The independent senator from Vermont, 77, wants to be the oldest president in the history of the United States.

New York is a melting pot; the city birthed both Donald Trump, in his golden crib in Queens, and Bernie Sanders, in the predominantly Jewish immigrant neighborhood of Brooklyn. Deciding to highlight this contrast, the independent senator for Vermont, who his followers believe could have stopped Trump’s victory, launched his campaign last Saturday at the same campus where he studied political science for a year in 1959.

Today, Sanders is 77 years old. Winning the next election would mean he would be nearly an octogenarian when he would enter the White House in 2021. He wants to be the oldest president in history, and defied the cold and snow to launch his campaign in front of a crowd of 20-somethings who are giving new life to his old socialist ideas. It seems these old ideas have come back in fashion, or they never died in the first place. “Some vote for a brand, the black candidate or the Hispanic candidate, but we’re here because we share ideas,” explained Austin Borkoski, 29 years old. “I have more confidence in him than anyone to do it.”*

If any of these disinherited voters dazzled by Trump in 2016 feel disappointed, this time, they have found a palpable contrast between the son of a real estate tycoon who has received $200,000 a year since he was three years old, and the socialist who this Saturday remembered his 25 cent-a-week salary. Sanders believes that the time is ripe for the U.S. to face the problems of globalization using socialist solutions that were abandoned under the looming threat of the Soviet Union. “The Cold War has ended; it is time to give an opportunity to these old ideas,” proposed Scarlett Ahmed, a 49-year-old trade union leader.*

Trump capitalized on this attitude in his State of the Union speech; he’s willing to resurrect the old propaganda of the phantom of socialism, peppered this time with the situation in Venezuela, but Sanders is playing with more modern ideas. Three years ago, they were considered “radical.” Last Saturday he outlined his proposals for universal healthcare, a minimum wage of $15 an hour and public universities like Brooklyn College, a place where he received “an excellent education” while living in a rent-controlled apartment. Today these policies are in the agendas of dozens of Democratic candidates who have entered the electoral arena. “We have to be careful with fakes,” explains Megan Devir, a 47-year-old mother who wants to send her child to public school. “Bernie is the original; he’s authentic.”*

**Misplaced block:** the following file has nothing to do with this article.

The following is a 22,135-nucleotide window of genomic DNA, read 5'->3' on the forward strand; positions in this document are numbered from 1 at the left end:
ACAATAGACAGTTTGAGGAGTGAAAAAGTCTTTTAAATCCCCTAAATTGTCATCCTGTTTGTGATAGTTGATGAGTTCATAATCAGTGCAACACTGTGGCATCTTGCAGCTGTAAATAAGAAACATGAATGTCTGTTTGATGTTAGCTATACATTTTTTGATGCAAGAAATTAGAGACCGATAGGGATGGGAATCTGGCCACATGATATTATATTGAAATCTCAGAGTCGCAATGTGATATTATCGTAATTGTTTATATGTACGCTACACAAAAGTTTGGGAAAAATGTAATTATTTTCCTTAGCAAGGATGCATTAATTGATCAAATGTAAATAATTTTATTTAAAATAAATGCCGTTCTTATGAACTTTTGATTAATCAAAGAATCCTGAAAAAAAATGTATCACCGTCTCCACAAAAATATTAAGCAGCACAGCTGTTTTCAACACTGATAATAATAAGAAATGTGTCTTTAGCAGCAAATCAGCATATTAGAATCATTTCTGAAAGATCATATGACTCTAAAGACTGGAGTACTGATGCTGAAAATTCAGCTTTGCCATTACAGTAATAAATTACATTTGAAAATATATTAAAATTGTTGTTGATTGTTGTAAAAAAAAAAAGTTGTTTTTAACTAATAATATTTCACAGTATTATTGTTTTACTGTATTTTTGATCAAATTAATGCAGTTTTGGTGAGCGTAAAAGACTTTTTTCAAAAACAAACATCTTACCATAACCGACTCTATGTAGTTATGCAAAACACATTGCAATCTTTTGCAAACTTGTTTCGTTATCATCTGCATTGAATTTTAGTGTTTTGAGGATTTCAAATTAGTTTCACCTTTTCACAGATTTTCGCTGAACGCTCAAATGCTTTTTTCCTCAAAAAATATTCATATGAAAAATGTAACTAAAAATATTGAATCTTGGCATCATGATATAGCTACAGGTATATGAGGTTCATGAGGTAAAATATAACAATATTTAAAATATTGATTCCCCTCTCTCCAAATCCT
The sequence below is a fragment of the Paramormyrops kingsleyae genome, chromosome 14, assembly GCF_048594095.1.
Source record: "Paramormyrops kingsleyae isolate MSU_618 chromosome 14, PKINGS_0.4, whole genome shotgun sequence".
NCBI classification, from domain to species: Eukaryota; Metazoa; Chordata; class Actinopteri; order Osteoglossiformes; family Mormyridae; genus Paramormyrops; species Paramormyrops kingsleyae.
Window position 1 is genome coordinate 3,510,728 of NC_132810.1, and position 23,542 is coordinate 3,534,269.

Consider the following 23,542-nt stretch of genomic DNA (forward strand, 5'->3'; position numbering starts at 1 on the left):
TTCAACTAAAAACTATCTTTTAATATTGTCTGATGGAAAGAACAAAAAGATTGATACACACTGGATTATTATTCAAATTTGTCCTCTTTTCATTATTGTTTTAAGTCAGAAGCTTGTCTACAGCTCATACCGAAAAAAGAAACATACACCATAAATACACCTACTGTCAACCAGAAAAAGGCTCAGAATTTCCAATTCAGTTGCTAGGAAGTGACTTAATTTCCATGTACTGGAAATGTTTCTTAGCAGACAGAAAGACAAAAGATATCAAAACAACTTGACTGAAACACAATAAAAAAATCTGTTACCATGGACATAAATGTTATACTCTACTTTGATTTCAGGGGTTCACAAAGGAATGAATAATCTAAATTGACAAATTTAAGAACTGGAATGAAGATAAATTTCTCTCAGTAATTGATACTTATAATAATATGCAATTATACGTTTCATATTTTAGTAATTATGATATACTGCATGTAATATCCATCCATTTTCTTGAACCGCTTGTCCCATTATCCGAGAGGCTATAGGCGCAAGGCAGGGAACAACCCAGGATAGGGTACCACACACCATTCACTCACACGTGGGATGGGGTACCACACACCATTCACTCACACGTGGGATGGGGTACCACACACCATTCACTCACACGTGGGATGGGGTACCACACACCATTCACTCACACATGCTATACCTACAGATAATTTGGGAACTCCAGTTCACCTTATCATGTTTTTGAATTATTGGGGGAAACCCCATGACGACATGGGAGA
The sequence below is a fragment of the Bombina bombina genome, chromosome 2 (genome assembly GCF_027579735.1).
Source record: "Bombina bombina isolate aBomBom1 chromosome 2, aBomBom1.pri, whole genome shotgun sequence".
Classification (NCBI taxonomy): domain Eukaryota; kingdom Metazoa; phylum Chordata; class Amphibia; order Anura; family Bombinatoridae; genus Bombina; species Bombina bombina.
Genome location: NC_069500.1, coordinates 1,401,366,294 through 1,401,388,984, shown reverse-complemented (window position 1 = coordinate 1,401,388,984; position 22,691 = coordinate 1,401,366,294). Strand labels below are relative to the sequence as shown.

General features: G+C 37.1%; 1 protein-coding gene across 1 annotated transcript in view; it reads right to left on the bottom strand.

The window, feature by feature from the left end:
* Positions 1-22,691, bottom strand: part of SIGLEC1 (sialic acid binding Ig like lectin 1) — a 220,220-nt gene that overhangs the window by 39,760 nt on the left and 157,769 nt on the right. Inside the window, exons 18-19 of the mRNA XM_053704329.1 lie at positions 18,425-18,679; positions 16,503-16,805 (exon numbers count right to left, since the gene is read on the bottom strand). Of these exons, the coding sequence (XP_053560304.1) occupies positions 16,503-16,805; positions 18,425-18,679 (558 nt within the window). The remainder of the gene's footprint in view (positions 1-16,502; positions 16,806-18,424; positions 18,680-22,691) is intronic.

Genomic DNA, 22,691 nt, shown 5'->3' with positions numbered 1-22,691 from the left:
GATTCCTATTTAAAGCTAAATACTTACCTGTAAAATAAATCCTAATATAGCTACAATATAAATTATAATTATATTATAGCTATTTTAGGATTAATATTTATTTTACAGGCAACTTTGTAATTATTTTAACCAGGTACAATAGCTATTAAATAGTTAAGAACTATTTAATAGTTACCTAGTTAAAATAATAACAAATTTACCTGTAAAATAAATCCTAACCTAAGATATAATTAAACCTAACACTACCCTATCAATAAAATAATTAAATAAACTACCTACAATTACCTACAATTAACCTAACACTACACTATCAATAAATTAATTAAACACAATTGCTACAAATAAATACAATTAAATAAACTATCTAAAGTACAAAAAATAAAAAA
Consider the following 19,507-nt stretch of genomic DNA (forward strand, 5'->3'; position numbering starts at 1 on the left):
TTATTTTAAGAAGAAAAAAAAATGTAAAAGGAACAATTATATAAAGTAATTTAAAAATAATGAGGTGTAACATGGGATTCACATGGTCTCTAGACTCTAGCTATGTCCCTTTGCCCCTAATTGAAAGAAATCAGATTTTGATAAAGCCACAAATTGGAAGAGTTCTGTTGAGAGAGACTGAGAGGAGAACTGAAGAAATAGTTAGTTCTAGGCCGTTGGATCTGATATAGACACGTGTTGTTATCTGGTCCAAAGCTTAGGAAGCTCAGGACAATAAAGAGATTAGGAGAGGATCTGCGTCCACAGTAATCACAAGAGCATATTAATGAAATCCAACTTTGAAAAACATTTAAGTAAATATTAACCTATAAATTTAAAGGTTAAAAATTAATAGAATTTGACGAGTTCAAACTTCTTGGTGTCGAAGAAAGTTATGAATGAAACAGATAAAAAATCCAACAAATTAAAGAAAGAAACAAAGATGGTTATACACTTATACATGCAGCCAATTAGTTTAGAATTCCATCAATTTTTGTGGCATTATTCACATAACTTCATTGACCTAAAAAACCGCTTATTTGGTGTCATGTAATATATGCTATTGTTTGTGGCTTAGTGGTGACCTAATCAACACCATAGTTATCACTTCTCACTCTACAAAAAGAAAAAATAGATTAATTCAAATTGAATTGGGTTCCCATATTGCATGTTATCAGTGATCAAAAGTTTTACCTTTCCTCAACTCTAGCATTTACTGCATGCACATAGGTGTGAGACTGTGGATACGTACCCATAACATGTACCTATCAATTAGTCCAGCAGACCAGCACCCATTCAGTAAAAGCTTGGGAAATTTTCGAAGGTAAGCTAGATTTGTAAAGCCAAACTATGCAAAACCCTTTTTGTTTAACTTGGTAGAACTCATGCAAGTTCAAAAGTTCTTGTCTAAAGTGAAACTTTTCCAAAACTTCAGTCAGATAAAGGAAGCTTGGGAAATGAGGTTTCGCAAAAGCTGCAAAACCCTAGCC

His message opposing the brutal economic inequality of our era has not changed: the inequality of the top 1 percent hoarding all the wealth, and someone like Jeff Bezos becoming the richest man in the world from the exploitation of his poorly paid workers. His message has not changed; not now, not in 2016, not even in 1960 when he studied in Chicago, a city he visits this Sunday as part of his journey through his own personal history, before traveling to Iowa. There will be a stop in Alabama to participate in the anniversary celebrations in Selma, conscious that at this moment of diversity, the deficit of his being a white male could make him more vulnerable than was apparent in 2016.

Despite competing with candidates who are people of color, like Kamala Harris or Cory Booker, this Saturday he promised not to renounce “any of the 50 states without a fight.”* Activists from Black Lives Matter like Shaun King, the master of ceremonies at the Brooklyn rally, are willing to testify that he has always been on their side.

“Just as it will matter in 20 years’ time where you were when the Muslim ban was imposed, or the families destroyed at the border, it matters where Bernie was six or seven decades ago.”* He told the story of Sanders’ arrest in civil rights protests, or at Martin Luther King’s march on Washington, which could sound like stories straight from grandpa’s knee. A coherent history that could distinguish him from the barrage of progressive candidates he is competing with, like when he faced Hillary Clinton and the establishment in 2016. It will not be easy, but it never has been for Sanders.

“If this time the Democrats play it like they always have, they will have lost my vote forever,” warns Nicole Rubino, a 25-year-old croupier. The night she spent driving from the heart of Pennsylvania to attend the rally is precisely the demonstration of strength Sanders will need from January on.

*Editor’s note: This quotation, accurately translated, could not be verified.